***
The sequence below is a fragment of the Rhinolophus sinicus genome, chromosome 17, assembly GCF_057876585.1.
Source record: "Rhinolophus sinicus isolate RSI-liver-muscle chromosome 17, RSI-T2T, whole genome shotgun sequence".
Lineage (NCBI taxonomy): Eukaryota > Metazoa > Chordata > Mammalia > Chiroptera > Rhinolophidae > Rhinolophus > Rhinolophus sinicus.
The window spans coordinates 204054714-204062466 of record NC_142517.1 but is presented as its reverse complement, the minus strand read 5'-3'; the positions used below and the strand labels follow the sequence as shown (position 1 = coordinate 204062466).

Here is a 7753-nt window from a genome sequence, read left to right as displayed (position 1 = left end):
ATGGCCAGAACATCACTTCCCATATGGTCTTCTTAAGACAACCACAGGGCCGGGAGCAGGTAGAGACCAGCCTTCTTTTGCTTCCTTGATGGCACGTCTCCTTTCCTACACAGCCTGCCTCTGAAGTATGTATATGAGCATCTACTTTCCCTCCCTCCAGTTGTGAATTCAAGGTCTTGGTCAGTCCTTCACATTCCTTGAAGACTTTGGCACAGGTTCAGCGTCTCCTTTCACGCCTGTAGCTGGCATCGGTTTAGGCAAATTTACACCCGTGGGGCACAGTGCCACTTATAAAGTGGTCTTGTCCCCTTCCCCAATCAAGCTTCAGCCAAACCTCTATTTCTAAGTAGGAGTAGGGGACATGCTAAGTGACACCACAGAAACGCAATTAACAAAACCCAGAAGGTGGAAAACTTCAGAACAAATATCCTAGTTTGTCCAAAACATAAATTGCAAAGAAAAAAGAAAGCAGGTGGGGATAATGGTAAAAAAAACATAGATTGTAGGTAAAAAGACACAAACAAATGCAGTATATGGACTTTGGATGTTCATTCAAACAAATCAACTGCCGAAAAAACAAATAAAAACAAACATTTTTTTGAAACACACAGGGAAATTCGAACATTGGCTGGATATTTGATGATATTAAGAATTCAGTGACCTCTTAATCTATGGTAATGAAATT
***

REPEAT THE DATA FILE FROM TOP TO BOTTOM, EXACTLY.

The sequence below is a fragment of the Rhinolophus sinicus genome, chromosome 17, assembly GCF_057876585.1.
Source record: "Rhinolophus sinicus isolate RSI-liver-muscle chromosome 17, RSI-T2T, whole genome shotgun sequence".
Lineage (NCBI taxonomy): Eukaryota > Metazoa > Chordata > Mammalia > Chiroptera > Rhinolophidae > Rhinolophus > Rhinolophus sinicus.
The window spans coordinates 204054714-204062466 of record NC_142517.1 but is presented as its reverse complement, the minus strand read 5'-3'; the positions used below and the strand labels follow the sequence as shown (position 1 = coordinate 204062466).

Here is a 7753-nt window from a genome sequence, read left to right as displayed (position 1 = left end):
ATGGCCAGAACATCACTTCCCATATGGTCTTCTTAAGACAACCACAGGGCCGGGAGCAGGTAGAGACCAGCCTTCTTTTGCTTCCTTGATGGCACGTCTCCTTTCCTACACAGCCTGCCTCTGAAGTATGTATATGAGCATCTACTTTCCCTCCCTCCAGTTGTGAATTCAAGGTCTTGGTCAGTCCTTCACATTCCTTGAAGACTTTGGCACAGGTTCAGCGTCTCCTTTCACGCCTGTAGCTGGCATCGGTTTAGGCAAATTTACACCCGTGGGGCACAGTGCCACTTATAAAGTGGTCTTGTCCCCTTCCCCAATCAAGCTTCAGCCAAACCTCTATTTCTAAGTAGGAGTAGGGGACATGCTAAGTGACACCACAGAAACGCAATTAACAAAACCCAGAAGGTGGAAAACTTCAGAACAAATATCCTAGTTTGTCCAAAACATAAATTGCAAAGAAAAAAGAAAGCAGGTGGGGATAATGGTAAAAAAAACATAGATTGTAGGTAAAAAGACACAAACAAATGCAGTATATGGACTTTGGATGTTCATTCAAACAAATCAACTGCCGAAAAAACAAATAAAAACAAACATTTTTTTGAAACACACAGGGAAATTCGAACATTGGCTGGATATTTGATGATATTAAGAATTCAGTGACCTCTTAATCTATGGTAATGAAATT